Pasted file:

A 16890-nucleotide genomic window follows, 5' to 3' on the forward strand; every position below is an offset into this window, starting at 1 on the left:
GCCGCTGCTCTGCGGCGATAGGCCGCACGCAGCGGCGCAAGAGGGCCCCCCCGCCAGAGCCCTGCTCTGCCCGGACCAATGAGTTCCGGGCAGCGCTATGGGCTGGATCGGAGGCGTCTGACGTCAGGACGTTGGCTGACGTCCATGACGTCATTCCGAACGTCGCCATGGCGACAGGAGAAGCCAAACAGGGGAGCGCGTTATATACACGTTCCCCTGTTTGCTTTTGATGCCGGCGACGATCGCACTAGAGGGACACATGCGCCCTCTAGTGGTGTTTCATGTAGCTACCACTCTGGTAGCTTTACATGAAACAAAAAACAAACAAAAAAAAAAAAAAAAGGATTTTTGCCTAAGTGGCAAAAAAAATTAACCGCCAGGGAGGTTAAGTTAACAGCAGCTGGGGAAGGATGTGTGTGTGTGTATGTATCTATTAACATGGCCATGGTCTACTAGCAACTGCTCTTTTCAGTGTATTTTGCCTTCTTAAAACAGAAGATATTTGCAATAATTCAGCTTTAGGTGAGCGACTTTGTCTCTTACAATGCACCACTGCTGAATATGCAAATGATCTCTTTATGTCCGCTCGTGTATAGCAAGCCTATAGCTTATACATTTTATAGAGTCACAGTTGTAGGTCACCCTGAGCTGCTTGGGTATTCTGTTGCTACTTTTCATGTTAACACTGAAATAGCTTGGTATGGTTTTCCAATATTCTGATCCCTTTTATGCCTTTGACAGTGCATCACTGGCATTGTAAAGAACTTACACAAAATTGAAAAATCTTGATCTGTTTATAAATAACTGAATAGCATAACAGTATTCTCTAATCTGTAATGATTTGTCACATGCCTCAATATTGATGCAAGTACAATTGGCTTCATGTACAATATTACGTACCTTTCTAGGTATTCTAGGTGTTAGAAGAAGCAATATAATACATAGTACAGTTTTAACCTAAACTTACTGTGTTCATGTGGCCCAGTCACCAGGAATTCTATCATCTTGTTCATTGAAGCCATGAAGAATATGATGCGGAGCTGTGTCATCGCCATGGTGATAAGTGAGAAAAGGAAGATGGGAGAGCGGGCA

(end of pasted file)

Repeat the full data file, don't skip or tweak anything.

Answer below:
A 16890-nucleotide genomic window follows, 5' to 3' on the forward strand; every position below is an offset into this window, starting at 1 on the left:
GCCGCTGCTCTGCGGCGATAGGCCGCACGCAGCGGCGCAAGAGGGCCCCCCCGCCAGAGCCCTGCTCTGCCCGGACCAATGAGTTCCGGGCAGCGCTATGGGCTGGATCGGAGGCGTCTGACGTCAGGACGTTGGCTGACGTCCATGACGTCATTCCGAACGTCGCCATGGCGACAGGAGAAGCCAAACAGGGGAGCGCGTTATATACACGTTCCCCTGTTTGCTTTTGATGCCGGCGACGATCGCACTAGAGGGACACATGCGCCCTCTAGTGGTGTTTCATGTAGCTACCACTCTGGTAGCTTTACATGAAACAAAAAACAAACAAAAAAAAAAAAAAAAGGATTTTTGCCTAAGTGGCAAAAAAAATTAACCGCCAGGGAGGTTAAGTTAACAGCAGCTGGGGAAGGATGTGTGTGTGTGTATGTATCTATTAACATGGCCATGGTCTACTAGCAACTGCTCTTTTCAGTGTATTTTGCCTTCTTAAAACAGAAGATATTTGCAATAATTCAGCTTTAGGTGAGCGACTTTGTCTCTTACAATGCACCACTGCTGAATATGCAAATGATCTCTTTATGTCCGCTCGTGTATAGCAAGCCTATAGCTTATACATTTTATAGAGTCACAGTTGTAGGTCACCCTGAGCTGCTTGGGTATTCTGTTGCTACTTTTCATGTTAACACTGAAATAGCTTGGTATGGTTTTCCAATATTCTGATCCCTTTTATGCCTTTGACAGTGCATCACTGGCATTGTAAAGAACTTACACAAAATTGAAAAATCTTGATCTGTTTATAAATAACTGAATAGCATAACAGTATTCTCTAATCTGTAATGATTTGTCACATGCCTCAATATTGATGCAAGTACAATTGGCTTCATGTACAATATTACGTACCTTTCTAGGTATTCTAGGTGTTAGAAGAAGCAATATAATACATAGTACAGTTTTAACCTAAACTTACTGTGTTCATGTGGCCCAGTCACCAGGAATTCTATCATCTTGTTCATTGAAGCCATGAAGAATATGATGCGGAGCTGTGTCATCGCCATGGTGATAAGTGAGAAAAGGAAGATGGGAGAGCGGGCA